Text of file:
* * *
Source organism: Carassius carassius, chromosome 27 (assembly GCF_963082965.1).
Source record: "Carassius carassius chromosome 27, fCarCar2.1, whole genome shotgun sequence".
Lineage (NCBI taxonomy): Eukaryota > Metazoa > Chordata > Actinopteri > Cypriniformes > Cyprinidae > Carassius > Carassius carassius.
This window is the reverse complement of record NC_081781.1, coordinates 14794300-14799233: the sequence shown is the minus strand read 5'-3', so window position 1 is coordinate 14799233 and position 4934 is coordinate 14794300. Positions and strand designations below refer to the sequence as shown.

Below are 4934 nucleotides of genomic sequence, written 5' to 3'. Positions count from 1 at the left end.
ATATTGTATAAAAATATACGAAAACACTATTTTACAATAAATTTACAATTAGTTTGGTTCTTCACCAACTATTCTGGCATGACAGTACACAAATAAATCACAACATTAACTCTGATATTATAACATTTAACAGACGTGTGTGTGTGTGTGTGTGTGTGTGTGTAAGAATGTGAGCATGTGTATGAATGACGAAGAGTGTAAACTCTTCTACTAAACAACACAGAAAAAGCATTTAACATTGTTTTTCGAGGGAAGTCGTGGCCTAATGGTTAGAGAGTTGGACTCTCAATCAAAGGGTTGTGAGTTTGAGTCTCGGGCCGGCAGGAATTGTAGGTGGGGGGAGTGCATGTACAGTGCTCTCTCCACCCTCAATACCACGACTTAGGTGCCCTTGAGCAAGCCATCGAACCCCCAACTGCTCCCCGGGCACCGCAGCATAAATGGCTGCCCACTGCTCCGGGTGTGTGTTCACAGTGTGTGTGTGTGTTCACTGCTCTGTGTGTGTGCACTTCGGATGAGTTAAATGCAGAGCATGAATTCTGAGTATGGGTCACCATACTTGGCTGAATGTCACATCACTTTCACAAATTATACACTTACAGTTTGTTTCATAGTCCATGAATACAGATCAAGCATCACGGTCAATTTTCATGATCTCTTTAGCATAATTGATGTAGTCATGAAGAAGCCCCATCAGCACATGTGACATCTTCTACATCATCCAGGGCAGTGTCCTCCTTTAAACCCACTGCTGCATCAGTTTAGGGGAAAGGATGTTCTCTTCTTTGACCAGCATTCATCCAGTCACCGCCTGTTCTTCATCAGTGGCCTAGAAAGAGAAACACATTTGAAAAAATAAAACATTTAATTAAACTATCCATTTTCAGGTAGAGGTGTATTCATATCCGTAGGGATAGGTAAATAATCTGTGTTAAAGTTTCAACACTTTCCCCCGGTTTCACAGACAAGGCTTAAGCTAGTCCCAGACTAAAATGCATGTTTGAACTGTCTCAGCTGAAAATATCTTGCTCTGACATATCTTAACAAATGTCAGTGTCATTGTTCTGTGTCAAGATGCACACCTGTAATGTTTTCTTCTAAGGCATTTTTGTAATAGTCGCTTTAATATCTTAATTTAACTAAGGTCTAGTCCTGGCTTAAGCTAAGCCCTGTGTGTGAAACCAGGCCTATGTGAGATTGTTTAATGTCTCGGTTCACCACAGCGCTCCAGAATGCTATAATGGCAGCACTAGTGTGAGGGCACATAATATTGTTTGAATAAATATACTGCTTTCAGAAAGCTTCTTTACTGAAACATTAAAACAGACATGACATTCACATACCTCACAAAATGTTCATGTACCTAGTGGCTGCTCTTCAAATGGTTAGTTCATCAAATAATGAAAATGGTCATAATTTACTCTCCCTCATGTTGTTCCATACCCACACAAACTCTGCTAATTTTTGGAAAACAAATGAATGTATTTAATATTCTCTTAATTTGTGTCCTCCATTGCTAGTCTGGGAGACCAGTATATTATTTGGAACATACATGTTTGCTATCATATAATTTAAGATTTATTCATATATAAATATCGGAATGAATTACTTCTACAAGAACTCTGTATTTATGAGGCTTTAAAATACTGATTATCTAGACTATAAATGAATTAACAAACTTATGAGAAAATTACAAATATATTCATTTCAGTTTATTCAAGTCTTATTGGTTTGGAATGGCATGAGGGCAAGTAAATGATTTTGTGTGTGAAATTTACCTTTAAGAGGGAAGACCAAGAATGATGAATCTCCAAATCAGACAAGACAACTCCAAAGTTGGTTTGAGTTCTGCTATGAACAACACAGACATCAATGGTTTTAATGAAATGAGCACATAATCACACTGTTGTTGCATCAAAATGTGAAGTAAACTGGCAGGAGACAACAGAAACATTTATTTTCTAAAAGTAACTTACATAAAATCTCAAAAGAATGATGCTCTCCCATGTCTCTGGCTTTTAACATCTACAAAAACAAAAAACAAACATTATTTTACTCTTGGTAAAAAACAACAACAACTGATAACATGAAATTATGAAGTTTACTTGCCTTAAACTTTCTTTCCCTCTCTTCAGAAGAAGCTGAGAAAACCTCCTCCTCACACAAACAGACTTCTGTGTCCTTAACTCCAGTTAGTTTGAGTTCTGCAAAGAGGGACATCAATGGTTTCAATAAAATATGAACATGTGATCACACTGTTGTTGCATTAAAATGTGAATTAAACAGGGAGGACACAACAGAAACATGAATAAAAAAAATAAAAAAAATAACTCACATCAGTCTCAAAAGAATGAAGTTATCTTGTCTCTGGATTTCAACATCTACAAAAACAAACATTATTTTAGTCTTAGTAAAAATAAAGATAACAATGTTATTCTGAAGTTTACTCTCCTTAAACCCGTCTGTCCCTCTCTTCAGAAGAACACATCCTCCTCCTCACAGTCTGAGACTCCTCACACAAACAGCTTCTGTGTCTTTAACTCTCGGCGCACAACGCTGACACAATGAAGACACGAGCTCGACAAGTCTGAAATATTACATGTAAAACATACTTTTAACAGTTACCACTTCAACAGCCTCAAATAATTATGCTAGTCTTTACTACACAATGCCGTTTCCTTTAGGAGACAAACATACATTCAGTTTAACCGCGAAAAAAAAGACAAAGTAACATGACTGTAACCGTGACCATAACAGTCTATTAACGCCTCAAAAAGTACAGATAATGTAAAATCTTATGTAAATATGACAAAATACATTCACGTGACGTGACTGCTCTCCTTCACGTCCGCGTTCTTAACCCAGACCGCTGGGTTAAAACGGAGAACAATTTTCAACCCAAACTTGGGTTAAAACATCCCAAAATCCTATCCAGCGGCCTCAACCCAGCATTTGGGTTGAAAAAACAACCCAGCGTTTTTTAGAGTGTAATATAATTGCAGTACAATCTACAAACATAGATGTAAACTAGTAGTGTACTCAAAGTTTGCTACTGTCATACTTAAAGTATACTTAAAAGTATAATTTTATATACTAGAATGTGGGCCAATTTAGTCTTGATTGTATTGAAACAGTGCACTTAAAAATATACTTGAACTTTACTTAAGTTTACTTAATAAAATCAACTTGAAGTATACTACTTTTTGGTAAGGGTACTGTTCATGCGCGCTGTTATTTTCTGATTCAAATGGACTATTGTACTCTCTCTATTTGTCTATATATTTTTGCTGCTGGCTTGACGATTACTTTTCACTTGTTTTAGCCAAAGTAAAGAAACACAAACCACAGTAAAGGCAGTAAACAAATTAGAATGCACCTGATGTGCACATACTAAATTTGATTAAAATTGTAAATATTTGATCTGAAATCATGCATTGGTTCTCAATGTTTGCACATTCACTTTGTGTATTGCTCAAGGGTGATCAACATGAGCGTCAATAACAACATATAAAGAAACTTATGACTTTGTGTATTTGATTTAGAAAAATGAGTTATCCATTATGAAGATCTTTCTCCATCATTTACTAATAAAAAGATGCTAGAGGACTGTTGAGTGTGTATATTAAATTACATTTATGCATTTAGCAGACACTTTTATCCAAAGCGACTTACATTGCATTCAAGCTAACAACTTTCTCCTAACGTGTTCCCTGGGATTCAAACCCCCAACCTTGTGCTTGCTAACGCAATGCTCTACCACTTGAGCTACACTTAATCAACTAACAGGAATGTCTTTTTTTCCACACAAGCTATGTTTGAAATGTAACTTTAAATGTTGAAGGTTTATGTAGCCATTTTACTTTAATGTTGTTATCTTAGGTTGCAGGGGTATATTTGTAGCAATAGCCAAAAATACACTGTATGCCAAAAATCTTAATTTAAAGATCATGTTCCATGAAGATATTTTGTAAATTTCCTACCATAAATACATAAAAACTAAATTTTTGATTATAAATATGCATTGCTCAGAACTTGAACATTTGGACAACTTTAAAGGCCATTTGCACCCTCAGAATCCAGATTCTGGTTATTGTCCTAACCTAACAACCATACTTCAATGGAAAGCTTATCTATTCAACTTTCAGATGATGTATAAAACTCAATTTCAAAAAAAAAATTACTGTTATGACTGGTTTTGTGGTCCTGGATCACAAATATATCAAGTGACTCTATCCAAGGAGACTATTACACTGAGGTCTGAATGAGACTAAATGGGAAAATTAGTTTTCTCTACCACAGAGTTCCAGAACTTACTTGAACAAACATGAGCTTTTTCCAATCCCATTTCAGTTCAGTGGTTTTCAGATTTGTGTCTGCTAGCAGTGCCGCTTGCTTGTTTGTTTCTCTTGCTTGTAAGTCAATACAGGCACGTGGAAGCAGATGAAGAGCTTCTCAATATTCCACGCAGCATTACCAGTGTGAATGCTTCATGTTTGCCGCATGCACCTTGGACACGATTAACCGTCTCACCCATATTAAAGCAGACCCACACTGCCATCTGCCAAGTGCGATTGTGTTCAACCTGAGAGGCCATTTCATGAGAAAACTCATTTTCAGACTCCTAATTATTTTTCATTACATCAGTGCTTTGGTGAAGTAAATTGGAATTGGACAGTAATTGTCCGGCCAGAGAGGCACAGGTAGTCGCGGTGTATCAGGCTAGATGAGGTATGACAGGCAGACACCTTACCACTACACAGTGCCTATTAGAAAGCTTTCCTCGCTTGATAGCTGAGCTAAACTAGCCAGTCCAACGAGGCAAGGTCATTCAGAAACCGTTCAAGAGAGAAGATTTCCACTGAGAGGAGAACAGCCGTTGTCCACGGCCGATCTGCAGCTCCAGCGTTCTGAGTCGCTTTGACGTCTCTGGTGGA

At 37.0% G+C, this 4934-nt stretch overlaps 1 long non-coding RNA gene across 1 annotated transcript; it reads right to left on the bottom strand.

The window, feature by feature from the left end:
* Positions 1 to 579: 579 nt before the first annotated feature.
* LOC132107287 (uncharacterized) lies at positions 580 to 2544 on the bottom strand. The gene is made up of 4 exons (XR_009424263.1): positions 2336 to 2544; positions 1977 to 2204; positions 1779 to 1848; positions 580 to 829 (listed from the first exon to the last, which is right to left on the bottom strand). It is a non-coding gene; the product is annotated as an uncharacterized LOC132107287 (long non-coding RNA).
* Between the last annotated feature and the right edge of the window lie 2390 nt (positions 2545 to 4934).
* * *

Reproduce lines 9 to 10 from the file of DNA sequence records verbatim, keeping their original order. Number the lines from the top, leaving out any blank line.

* Positions 1 to 579: 579 nt before the first annotated feature.
* LOC132107287 (uncharacterized) lies at positions 580 to 2544 on the bottom strand. The gene is made up of 4 exons (XR_009424263.1): positions 2336 to 2544; positions 1977 to 2204; positions 1779 to 1848; positions 580 to 829 (listed from the first exon to the last, which is right to left on the bottom strand). It is a non-coding gene; the product is annotated as an uncharacterized LOC132107287 (long non-coding RNA).